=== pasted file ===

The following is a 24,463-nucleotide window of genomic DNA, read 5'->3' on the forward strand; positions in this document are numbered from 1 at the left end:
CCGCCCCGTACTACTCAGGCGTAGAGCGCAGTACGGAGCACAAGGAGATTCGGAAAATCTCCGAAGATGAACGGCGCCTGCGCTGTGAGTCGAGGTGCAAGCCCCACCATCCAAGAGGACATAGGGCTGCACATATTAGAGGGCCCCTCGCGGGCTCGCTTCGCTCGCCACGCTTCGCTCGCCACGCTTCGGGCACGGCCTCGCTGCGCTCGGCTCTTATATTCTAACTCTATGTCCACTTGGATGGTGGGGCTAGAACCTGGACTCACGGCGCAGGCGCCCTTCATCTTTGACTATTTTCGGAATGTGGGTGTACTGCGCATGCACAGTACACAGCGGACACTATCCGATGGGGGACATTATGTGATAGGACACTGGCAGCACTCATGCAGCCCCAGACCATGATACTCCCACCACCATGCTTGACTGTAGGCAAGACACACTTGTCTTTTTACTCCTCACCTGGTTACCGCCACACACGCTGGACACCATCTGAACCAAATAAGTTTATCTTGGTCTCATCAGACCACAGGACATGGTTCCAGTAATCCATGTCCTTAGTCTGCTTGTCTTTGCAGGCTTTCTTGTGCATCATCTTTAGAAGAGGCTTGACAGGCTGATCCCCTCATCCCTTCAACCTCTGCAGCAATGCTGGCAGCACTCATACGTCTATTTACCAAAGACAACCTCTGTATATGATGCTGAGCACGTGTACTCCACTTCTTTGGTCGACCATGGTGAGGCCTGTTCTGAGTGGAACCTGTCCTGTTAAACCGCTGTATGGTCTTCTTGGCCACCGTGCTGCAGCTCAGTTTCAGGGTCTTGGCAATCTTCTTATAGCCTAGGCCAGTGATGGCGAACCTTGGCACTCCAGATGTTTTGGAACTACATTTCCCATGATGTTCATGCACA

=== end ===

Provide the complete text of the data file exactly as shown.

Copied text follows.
The following is a 24,463-nucleotide window of genomic DNA, read 5'->3' on the forward strand; positions in this document are numbered from 1 at the left end:
CCGCCCCGTACTACTCAGGCGTAGAGCGCAGTACGGAGCACAAGGAGATTCGGAAAATCTCCGAAGATGAACGGCGCCTGCGCTGTGAGTCGAGGTGCAAGCCCCACCATCCAAGAGGACATAGGGCTGCACATATTAGAGGGCCCCTCGCGGGCTCGCTTCGCTCGCCACGCTTCGCTCGCCACGCTTCGGGCACGGCCTCGCTGCGCTCGGCTCTTATATTCTAACTCTATGTCCACTTGGATGGTGGGGCTAGAACCTGGACTCACGGCGCAGGCGCCCTTCATCTTTGACTATTTTCGGAATGTGGGTGTACTGCGCATGCACAGTACACAGCGGACACTATCCGATGGGGGACATTATGTGATAGGACACTGGCAGCACTCATGCAGCCCCAGACCATGATACTCCCACCACCATGCTTGACTGTAGGCAAGACACACTTGTCTTTTTACTCCTCACCTGGTTACCGCCACACACGCTGGACACCATCTGAACCAAATAAGTTTATCTTGGTCTCATCAGACCACAGGACATGGTTCCAGTAATCCATGTCCTTAGTCTGCTTGTCTTTGCAGGCTTTCTTGTGCATCATCTTTAGAAGAGGCTTGACAGGCTGATCCCCTCATCCCTTCAACCTCTGCAGCAATGCTGGCAGCACTCATACGTCTATTTACCAAAGACAACCTCTGTATATGATGCTGAGCACGTGTACTCCACTTCTTTGGTCGACCATGGTGAGGCCTGTTCTGAGTGGAACCTGTCCTGTTAAACCGCTGTATGGTCTTCTTGGCCACCGTGCTGCAGCTCAGTTTCAGGGTCTTGGCAATCTTCTTATAGCCTAGGCCAGTGATGGCGAACCTTGGCACTCCAGATGTTTTGGAACTACATTTCCCATGATGTTCATGCACA